A historical look at Barry Harris’ song to bring beauty to the world
Winter 2013 – Barry had been thinking about what he could do to help this “messed-up world.” He told us he woke up with a song in his mind that he thought could bring it beauty. He said he had composed the beginning of the tune and hoped we would contribute lyrics to the melody he had written so far. The glow in his face as he talked about the song was a clear sign that this was going to be an important composition, and then, as he began to sing it, we were transformed.
Winter 2021 – I pored through all my notes and sound files to try and pin down the exact moment “Sometimes Today Seems Like Yesterday” entered my heart and mind. I am still hoping to get a more accurate date, but I am pretty sure it was a little before December 17, 2013. In my notes taken at the Lincoln Square Neighborhood Center that evening, “Heart and Soul” was the song we studied and at the bottom of my notebook page, in pencil, I started writing down the lyrics (a sure sign that they were draft and subject to change.)
Looking back now I cannot think of a more perfect song/theme than “Heart and Soul” for this class for there was truly a family vibe that night. It began with a wonderful announcement–Barry made a point of informing us that it was John Orr’s birthday. “John Orr was the bass player with Monk….I would like you to sing Happy Birthday to John Orr….We are getting him on the phone now.” (The phone rings but nobody is picking up.) “He’s supposed to be there” Barry says. Then, the class erupts in laughter as an automated voice is heard, “Hello, please leave a message.” (Remember landlines and answering machines? So 2013.) “We’ll catch him later,” Barry laughs, when someone suggests we leave a message. And so class begins. Never a dull moment.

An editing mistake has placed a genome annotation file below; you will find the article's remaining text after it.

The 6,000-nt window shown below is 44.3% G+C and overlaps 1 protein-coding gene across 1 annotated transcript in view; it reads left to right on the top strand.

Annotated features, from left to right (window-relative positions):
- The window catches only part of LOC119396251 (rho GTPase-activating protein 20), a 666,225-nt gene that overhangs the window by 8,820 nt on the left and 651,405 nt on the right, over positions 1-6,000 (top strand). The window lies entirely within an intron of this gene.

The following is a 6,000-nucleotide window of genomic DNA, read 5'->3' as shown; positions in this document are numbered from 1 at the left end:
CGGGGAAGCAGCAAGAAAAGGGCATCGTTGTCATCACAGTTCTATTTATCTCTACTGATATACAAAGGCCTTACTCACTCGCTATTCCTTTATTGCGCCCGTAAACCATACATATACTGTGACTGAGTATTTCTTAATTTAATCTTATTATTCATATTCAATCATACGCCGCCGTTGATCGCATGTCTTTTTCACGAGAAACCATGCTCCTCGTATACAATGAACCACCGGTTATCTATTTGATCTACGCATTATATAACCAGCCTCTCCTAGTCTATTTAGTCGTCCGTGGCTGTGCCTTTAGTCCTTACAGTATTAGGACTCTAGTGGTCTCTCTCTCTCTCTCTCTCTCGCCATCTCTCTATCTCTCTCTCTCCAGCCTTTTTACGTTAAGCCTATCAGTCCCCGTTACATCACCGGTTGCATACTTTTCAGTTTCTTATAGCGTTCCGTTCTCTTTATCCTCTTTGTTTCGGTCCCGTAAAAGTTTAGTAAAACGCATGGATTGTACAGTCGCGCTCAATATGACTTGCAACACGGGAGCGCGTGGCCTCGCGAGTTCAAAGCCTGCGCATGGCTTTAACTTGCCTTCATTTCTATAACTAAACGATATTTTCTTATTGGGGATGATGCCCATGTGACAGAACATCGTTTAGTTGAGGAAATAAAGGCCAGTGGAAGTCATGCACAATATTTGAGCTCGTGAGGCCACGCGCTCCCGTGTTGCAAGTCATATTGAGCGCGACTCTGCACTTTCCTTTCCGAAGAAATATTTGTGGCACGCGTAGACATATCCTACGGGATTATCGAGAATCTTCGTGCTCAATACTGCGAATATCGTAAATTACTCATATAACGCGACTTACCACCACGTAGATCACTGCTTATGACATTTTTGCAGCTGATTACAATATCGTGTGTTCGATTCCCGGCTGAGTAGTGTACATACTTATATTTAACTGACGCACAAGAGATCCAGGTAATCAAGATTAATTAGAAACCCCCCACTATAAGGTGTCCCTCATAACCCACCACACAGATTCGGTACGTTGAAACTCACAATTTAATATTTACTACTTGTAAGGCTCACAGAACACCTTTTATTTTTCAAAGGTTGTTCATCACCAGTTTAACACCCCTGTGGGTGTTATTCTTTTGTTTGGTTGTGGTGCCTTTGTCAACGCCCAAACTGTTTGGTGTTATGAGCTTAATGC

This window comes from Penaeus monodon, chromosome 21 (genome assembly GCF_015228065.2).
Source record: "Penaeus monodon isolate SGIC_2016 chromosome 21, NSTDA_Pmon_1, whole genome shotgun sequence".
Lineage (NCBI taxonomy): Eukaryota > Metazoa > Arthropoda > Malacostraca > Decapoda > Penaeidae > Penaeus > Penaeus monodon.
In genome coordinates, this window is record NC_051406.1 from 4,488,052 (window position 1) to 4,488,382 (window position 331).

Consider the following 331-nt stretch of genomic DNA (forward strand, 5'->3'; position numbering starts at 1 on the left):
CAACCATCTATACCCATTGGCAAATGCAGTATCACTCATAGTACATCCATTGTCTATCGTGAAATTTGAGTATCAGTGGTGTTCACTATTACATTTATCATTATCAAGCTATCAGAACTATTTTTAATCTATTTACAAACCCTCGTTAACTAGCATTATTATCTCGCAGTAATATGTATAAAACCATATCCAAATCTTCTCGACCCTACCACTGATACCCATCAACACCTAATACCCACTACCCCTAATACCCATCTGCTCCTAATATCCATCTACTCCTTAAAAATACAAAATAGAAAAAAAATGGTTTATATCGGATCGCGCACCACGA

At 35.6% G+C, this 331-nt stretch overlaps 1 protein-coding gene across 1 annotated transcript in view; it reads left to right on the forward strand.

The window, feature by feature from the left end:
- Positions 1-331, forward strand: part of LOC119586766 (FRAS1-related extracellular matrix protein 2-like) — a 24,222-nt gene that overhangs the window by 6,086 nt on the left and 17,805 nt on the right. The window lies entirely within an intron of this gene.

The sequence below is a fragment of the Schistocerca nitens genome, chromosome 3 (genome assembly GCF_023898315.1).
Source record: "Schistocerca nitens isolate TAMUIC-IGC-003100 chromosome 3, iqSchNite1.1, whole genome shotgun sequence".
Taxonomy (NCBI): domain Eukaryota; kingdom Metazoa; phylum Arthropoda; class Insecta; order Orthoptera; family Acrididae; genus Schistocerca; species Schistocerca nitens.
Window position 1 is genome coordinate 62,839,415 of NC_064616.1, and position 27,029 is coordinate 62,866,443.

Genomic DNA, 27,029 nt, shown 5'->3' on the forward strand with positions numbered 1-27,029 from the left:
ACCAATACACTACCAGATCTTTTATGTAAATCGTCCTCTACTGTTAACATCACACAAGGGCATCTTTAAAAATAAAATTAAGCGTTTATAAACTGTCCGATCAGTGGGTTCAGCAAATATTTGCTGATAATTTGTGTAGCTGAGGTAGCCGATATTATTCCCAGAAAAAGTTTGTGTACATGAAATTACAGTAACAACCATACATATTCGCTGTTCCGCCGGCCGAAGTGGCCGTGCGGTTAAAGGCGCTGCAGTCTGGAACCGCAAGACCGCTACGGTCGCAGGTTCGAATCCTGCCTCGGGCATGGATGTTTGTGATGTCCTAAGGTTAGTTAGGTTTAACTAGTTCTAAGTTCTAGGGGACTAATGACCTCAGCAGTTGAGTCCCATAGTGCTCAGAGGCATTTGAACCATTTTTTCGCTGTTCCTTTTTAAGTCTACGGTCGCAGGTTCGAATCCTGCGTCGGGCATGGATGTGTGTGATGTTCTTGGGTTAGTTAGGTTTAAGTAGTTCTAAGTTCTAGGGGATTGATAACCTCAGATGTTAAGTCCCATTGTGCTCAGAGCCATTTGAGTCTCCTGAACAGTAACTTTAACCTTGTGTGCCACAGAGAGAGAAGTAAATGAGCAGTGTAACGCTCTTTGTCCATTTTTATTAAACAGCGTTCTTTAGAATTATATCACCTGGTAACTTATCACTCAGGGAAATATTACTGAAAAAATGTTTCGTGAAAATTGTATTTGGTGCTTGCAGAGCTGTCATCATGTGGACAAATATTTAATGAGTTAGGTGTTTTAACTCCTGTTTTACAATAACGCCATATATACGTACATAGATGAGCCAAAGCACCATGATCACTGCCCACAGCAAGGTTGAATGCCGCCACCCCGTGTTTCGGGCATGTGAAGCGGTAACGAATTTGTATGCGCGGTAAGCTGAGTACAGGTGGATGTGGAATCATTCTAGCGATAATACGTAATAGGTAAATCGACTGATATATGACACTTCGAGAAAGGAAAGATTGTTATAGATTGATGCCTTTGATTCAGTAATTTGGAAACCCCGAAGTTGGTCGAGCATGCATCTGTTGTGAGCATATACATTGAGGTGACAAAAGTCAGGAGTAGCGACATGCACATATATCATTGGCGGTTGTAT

After the class learns “Heart and Soul” with the rubato verse, and we run it through the keys of F, Eb, Db, C, Bb, Ab, and G, Barry gets serious telling us “and if that wasn’t enough keys to pick your key I think something’s wrong and you ought to have an operation on your voice,” he advises.
Then, without warning (because Barry is very IN THE MOMENT) Barry asks for a couple of chords and tells us he has changed the lyrics to his new song, and begins singing. “Sometimes today seems like yesterday; when we would romp and play; each day a holiday. We’d sing and dance and prance and have such fun.” He pauses saying “and then I had something about and then life begun.” [sic] He mentions “begin/begins” but stresses that it has to be “begun“. “You dig that?” he asks us firmly. We reply that we understand. He then directs us all to sing the lyrics so far. And we do. Of course, as soon as we are done, I loudly interject (as I am wont to do, sitting right in front of him,) “our life had just begun.” And, sigh of relief, he says “I like that, let’s see what it sounds like;” and, a miracle, it is added. He tells us to sing it again. “Remember this, [sing it] softly, as a morning sunrise, and sort of nostalgic.”
We need one more rhyming phrase and a student behind me suggests “beneath the smiling sun” bumping my phrase to last which is where Barry emphasizes that he wants it. As we line up to sing it along with “Heart and Soul”, he tells us we can ad lib the last couple of lines.
A friend recently posted a video from this class and I can see myself sitting in the front row saying these things to Barry. I have no idea where I got the courage to make these suggestions but it was so heartwarming to see it. Somewhere along the way I remember changing “our life” to “our lives” and I even wrote a second A section on my own time that Barry didn’t care for. I was used to him rejecting phrases so it did not bother me. I enjoyed trying to create things he might use, even if it didn’t always work out.